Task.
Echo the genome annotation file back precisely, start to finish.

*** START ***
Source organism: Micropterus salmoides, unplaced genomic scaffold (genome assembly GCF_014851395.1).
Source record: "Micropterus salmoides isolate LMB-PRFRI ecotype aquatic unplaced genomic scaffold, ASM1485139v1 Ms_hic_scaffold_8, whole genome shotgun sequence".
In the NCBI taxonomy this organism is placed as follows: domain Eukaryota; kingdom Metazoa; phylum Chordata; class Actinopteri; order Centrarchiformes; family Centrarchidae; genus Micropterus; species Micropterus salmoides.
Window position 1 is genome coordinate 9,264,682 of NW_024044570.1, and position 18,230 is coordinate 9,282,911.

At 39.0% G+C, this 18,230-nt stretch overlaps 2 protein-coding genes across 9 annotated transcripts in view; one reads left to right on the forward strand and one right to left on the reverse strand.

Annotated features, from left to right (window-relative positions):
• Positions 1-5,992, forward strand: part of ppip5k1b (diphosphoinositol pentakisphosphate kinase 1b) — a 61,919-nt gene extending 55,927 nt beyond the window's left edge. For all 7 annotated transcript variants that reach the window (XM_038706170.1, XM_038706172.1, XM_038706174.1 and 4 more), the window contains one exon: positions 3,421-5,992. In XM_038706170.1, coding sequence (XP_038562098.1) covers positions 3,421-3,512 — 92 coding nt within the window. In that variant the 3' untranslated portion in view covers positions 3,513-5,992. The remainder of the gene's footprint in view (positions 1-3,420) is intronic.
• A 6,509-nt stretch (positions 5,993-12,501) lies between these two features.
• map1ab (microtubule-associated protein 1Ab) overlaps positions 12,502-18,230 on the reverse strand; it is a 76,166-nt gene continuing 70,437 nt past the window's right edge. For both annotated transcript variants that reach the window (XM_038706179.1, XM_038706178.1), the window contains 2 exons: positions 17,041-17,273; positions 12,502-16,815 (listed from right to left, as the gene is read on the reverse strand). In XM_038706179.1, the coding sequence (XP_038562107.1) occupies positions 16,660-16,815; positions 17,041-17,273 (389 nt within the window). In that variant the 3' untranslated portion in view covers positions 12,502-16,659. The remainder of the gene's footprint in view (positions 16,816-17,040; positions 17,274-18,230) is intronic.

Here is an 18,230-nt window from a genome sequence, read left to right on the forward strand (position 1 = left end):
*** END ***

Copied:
Source organism: Micropterus salmoides, unplaced genomic scaffold (genome assembly GCF_014851395.1).
Source record: "Micropterus salmoides isolate LMB-PRFRI ecotype aquatic unplaced genomic scaffold, ASM1485139v1 Ms_hic_scaffold_8, whole genome shotgun sequence".
In the NCBI taxonomy this organism is placed as follows: domain Eukaryota; kingdom Metazoa; phylum Chordata; class Actinopteri; order Centrarchiformes; family Centrarchidae; genus Micropterus; species Micropterus salmoides.
Window position 1 is genome coordinate 9,264,682 of NW_024044570.1, and position 18,230 is coordinate 9,282,911.

At 39.0% G+C, this 18,230-nt stretch overlaps 2 protein-coding genes across 9 annotated transcripts in view; one reads left to right on the forward strand and one right to left on the reverse strand.

Annotated features, from left to right (window-relative positions):
• Positions 1-5,992, forward strand: part of ppip5k1b (diphosphoinositol pentakisphosphate kinase 1b) — a 61,919-nt gene extending 55,927 nt beyond the window's left edge. For all 7 annotated transcript variants that reach the window (XM_038706170.1, XM_038706172.1, XM_038706174.1 and 4 more), the window contains one exon: positions 3,421-5,992. In XM_038706170.1, coding sequence (XP_038562098.1) covers positions 3,421-3,512 — 92 coding nt within the window. In that variant the 3' untranslated portion in view covers positions 3,513-5,992. The remainder of the gene's footprint in view (positions 1-3,420) is intronic.
• A 6,509-nt stretch (positions 5,993-12,501) lies between these two features.
• map1ab (microtubule-associated protein 1Ab) overlaps positions 12,502-18,230 on the reverse strand; it is a 76,166-nt gene continuing 70,437 nt past the window's right edge. For both annotated transcript variants that reach the window (XM_038706179.1, XM_038706178.1), the window contains 2 exons: positions 17,041-17,273; positions 12,502-16,815 (listed from right to left, as the gene is read on the reverse strand). In XM_038706179.1, the coding sequence (XP_038562107.1) occupies positions 16,660-16,815; positions 17,041-17,273 (389 nt within the window). In that variant the 3' untranslated portion in view covers positions 12,502-16,659. The remainder of the gene's footprint in view (positions 16,816-17,040; positions 17,274-18,230) is intronic.

Here is an 18,230-nt window from a genome sequence, read left to right on the forward strand (position 1 = left end):